Dave “Rasta” Rastovich returns to paddle for the Maui’s Dolphins and New Zealand coastal habitat!

Congratulations and much gratitude to Dave “Rasta” Rastovich’s on returning to New Zealand for his epic journey 350km, two-week solo paddle from Cape Taranaki to Piha, west of Auckland, New Zealand which culminated on the 1st of December. The paddle aims to draw international awareness to the work of KASM (Kiwis Against Seabed Mining) and the threats posed by iron-ore mining, which includes habitat destruction of the last remaining 55 Maui's Dolphins.

As Dave negotiated radical currents and 8ft + waves during a 40km leg, he was escorted by a pod of 8 Maui’s Dolphins, which represents 15% of the remaining population. He described the day as one of the best of his life as these dolphins helped him navigate the notorious Manukau bar; "They swam with me and one bumped my board. They gave me the confidence to get me over the bar. It was amazing."

Earlier this year Rastovich, professional surfer and environmental campaigner, came out to Raglan on our invitation to join us for Maui’s Dolphin Day and outreach to the local surfing community. While collaborating with a number of conservation organizations to save the Maui’s & Hector’s Dolphins, we also learned about yet another high level threat to the survival of these dolphins: seabed mining along the coast.

The extinction of the critically endangered Maui’s Dolphin, degradation of the fisheries industry and permanent alteration of globally renowned surf breaks are just some of the outcomes said to be at risk if seabed mining is to occur. At present, the entire west coast of New Zealand, from Wanganui to Cape Reinga, is under either a prospecting or exploration permit for iron sand.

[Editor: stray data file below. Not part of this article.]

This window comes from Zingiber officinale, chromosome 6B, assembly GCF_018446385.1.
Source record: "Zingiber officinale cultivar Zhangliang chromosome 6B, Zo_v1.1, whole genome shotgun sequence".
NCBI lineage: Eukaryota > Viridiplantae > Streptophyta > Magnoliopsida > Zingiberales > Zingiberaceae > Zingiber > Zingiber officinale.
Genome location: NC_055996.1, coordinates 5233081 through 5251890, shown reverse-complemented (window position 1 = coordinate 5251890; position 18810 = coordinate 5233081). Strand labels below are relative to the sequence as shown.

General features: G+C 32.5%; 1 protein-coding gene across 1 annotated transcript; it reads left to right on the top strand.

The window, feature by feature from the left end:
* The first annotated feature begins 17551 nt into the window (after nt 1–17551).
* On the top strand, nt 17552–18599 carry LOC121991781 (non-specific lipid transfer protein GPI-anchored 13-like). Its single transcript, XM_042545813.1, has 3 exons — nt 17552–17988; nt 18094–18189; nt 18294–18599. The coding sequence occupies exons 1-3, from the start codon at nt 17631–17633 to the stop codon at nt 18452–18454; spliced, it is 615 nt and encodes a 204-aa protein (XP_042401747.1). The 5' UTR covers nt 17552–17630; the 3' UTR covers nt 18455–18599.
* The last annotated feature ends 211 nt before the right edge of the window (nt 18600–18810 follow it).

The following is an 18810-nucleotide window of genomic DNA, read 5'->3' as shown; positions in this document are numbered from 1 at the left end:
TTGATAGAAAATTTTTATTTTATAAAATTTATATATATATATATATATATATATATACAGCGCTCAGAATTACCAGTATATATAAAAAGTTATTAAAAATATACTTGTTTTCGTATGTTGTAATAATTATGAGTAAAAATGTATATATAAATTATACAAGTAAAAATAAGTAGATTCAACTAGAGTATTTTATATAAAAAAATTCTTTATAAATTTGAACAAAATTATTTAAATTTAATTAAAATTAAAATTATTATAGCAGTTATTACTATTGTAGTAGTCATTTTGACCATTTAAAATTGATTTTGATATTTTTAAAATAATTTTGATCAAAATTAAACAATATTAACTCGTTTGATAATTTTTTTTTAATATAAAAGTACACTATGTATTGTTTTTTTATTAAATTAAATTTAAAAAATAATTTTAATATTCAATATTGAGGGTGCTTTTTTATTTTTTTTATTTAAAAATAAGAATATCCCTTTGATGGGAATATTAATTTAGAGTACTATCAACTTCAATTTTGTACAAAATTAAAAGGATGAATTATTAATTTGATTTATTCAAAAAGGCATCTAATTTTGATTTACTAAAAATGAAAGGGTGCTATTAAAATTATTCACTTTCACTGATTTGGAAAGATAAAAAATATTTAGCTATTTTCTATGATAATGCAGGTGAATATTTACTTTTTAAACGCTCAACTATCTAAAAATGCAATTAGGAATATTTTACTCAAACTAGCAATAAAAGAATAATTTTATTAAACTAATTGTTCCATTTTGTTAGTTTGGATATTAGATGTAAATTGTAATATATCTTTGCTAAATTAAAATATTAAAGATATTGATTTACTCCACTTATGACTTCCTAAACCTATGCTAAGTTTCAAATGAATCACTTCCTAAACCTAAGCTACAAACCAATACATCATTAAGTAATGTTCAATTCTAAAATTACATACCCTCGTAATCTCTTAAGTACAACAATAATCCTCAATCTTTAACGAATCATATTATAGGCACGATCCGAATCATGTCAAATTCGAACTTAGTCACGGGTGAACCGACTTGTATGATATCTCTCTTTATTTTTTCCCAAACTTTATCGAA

“There is so much at risk. Wiping out the Maui’s dolphin, losing sand, stirring up the seabed, disturbing and releasing toxins, creating huge dead-zones ... this is an issue that is going to affect everyone in New Zealand,” said Rastovich. “Less than three percent of the money raised from these massive projects is going to stay in New Zealand so it’s not about money,” he added.

Proposals to mine the West Coast seabed are firmly opposed by a range of business groups and environmental organizations, including SEAFIC (The Seafood Industry Council), Sea Shepherd NZ, Origami Whales Project/”Let’s Face It” Visual Petitions, Project Jonah, Sustainable Coastlines, Mauis SOS, Greenpeace, WWF, Forest and Bird, and Surfbreak Protection Society. Leading kiwi individuals including All Blacks star Josh Kronfeld, and ex-Waitakare Mayor Bob Harvey, have also criticised the plans in public, with Kronfeld describing them recently as “a blindside hit”.


Quoting Rastovich: "Its up to all of us to take the steps (to save the Maui's Dolphins).
...What people have to do is make their voice be heard."

Please visit the kasm.org.nz website to learn about the issues concerning seabed mining and sign up for the submission reminder (top right of home page). www.kasm.org.nz

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